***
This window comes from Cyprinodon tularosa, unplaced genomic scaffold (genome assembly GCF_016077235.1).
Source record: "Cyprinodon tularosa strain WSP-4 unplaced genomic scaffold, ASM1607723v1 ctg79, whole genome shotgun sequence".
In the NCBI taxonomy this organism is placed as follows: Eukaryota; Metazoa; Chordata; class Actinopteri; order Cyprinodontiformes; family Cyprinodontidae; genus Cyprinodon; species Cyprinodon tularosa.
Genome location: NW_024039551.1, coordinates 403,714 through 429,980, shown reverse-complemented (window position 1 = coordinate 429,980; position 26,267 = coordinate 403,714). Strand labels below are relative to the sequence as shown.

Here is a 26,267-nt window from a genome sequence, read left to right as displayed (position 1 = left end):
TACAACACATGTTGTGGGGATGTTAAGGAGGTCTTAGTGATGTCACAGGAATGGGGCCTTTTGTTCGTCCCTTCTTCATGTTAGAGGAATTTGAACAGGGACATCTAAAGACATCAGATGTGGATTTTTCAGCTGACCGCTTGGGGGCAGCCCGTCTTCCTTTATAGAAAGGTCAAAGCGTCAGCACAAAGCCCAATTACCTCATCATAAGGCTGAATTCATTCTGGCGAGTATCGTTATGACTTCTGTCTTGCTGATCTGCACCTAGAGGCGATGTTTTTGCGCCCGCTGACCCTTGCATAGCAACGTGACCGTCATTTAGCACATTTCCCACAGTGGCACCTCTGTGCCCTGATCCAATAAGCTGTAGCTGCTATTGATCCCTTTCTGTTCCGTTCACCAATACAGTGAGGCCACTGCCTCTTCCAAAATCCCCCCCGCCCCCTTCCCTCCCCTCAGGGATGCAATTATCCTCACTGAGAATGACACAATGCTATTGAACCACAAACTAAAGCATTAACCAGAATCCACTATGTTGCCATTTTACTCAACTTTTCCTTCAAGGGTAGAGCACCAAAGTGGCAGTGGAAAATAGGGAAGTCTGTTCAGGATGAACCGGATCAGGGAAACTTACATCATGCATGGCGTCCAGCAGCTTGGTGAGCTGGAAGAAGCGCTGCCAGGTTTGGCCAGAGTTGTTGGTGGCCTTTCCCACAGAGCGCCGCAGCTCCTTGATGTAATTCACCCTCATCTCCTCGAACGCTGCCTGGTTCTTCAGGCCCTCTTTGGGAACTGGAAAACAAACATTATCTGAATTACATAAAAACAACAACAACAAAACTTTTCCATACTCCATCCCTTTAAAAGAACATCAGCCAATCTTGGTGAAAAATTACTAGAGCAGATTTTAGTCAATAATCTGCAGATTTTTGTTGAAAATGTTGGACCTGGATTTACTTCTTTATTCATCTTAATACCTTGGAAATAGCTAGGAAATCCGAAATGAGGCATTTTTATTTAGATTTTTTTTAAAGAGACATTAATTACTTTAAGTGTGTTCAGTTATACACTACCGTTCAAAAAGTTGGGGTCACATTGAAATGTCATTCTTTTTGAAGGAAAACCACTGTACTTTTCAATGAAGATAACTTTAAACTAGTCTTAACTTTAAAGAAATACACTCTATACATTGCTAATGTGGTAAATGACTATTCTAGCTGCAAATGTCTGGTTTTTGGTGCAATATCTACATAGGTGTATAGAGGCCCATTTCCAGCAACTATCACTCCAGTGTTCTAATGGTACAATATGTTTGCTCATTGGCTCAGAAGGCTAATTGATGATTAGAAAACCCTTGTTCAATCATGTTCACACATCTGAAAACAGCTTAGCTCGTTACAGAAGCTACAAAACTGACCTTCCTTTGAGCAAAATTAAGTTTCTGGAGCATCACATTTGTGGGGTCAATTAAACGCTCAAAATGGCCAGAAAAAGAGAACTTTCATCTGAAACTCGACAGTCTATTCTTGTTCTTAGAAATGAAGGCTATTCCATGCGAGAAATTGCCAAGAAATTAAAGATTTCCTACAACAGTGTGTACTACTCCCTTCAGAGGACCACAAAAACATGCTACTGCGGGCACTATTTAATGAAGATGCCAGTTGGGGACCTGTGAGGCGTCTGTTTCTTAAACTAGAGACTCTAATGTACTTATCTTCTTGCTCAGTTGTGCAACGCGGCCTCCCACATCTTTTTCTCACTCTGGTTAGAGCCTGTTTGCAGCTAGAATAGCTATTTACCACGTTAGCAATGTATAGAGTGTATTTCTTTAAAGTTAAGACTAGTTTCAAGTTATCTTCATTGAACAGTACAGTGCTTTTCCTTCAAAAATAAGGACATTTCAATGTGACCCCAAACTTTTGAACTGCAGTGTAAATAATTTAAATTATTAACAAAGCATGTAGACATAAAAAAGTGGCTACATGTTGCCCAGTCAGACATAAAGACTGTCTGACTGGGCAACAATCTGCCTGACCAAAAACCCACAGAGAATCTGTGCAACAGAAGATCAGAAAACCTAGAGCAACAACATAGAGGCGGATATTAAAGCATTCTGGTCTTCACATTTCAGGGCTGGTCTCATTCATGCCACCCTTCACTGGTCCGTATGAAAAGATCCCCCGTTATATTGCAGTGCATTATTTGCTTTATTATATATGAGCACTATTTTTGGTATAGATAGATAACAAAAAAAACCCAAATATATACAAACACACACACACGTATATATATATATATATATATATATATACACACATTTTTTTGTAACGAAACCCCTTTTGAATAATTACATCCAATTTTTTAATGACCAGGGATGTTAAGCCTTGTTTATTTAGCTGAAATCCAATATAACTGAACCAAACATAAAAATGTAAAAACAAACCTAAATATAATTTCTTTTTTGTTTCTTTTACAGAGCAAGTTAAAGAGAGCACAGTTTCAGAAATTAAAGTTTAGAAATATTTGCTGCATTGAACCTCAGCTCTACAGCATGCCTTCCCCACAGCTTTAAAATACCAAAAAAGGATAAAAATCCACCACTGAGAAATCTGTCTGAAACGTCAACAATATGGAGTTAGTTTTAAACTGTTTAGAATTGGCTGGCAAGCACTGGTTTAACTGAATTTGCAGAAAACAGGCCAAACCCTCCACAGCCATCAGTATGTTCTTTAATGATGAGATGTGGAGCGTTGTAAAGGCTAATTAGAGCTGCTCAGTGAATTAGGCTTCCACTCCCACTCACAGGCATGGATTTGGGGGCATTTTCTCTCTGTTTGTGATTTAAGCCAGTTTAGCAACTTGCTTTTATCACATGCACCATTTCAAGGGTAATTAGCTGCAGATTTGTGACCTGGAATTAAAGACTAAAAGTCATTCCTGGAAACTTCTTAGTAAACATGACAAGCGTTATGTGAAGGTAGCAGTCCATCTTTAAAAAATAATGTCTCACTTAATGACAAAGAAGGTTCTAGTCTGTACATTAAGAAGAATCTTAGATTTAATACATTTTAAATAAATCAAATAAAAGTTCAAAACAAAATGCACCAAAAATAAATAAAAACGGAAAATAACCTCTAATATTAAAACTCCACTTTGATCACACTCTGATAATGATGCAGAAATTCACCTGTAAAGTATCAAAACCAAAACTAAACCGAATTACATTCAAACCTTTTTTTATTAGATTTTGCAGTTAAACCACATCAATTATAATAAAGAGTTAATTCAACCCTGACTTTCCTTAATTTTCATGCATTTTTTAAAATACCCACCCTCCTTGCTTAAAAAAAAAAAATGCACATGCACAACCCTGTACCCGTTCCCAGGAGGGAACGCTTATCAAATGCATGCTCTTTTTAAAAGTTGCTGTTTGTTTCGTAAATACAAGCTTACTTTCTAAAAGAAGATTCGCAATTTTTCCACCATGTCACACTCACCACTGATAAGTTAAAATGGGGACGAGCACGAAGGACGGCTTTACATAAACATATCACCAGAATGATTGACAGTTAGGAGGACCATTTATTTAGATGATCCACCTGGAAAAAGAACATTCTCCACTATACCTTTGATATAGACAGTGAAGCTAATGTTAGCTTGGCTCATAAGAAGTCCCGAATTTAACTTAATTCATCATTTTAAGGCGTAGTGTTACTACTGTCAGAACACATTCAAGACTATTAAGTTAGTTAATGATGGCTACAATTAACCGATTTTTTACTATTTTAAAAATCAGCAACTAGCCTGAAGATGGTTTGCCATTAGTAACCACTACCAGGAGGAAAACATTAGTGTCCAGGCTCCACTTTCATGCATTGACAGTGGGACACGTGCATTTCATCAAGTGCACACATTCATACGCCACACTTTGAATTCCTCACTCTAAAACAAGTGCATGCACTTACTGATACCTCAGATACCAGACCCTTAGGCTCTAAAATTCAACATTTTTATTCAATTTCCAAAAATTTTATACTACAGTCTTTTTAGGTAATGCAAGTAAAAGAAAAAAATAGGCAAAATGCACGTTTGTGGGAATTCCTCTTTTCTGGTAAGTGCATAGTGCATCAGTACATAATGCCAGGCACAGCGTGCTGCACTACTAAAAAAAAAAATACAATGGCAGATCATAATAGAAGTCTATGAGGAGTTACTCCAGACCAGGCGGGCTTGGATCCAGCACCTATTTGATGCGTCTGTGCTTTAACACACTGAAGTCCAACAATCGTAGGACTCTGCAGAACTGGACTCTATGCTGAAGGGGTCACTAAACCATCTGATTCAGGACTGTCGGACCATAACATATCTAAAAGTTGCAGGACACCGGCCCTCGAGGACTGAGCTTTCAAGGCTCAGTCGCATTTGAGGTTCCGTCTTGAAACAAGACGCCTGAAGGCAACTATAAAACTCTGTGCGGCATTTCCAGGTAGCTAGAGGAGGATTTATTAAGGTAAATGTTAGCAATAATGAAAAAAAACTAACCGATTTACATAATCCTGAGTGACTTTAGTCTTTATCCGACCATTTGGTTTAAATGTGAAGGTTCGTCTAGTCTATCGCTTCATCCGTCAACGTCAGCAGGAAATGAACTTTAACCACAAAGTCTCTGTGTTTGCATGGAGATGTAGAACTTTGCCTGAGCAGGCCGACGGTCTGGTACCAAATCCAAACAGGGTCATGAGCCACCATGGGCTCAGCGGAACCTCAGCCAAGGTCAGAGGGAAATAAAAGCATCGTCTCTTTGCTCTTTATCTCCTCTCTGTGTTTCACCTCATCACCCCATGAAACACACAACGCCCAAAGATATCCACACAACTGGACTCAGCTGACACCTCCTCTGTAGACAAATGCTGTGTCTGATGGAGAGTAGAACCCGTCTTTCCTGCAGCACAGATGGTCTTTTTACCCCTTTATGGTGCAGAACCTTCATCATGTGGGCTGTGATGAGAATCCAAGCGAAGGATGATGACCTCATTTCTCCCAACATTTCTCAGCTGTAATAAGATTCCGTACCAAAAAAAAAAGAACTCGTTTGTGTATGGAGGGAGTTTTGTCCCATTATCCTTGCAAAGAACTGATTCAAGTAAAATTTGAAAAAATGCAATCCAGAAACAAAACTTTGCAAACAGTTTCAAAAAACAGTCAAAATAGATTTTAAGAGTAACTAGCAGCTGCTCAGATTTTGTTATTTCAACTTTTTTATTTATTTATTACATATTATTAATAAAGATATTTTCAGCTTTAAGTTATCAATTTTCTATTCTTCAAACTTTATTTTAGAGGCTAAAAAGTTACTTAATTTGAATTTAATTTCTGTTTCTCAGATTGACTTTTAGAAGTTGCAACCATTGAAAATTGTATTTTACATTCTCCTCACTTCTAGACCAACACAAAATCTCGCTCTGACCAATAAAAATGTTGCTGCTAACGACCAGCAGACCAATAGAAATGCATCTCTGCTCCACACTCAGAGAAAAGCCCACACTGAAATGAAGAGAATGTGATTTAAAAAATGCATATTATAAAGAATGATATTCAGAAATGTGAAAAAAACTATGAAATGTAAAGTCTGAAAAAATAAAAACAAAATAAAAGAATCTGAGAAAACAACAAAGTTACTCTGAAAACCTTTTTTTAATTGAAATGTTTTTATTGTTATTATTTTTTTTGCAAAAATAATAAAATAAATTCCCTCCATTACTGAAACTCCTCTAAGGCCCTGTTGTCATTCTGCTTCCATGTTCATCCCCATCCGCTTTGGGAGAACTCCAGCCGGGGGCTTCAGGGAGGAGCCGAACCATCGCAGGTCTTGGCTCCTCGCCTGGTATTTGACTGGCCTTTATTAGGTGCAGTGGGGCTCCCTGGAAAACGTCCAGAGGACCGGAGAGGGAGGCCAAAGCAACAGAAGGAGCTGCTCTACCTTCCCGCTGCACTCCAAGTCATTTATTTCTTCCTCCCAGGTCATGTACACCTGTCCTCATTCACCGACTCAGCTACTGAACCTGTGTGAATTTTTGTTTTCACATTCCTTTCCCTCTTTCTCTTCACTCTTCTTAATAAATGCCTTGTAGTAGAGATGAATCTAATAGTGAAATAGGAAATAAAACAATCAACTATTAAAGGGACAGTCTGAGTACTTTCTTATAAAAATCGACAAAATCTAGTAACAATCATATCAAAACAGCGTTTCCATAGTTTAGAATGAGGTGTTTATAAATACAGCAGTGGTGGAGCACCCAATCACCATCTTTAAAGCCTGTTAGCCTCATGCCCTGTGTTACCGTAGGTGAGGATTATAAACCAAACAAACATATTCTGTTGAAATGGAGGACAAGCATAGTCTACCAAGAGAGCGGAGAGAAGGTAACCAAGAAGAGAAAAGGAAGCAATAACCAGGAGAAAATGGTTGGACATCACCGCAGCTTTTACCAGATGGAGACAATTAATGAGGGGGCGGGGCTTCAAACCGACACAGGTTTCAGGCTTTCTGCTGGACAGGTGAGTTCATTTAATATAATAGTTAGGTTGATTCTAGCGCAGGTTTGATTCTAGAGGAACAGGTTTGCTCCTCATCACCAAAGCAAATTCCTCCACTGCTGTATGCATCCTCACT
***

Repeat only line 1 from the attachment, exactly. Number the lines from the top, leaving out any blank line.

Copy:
This window comes from Cyprinodon tularosa, unplaced genomic scaffold (genome assembly GCF_016077235.1).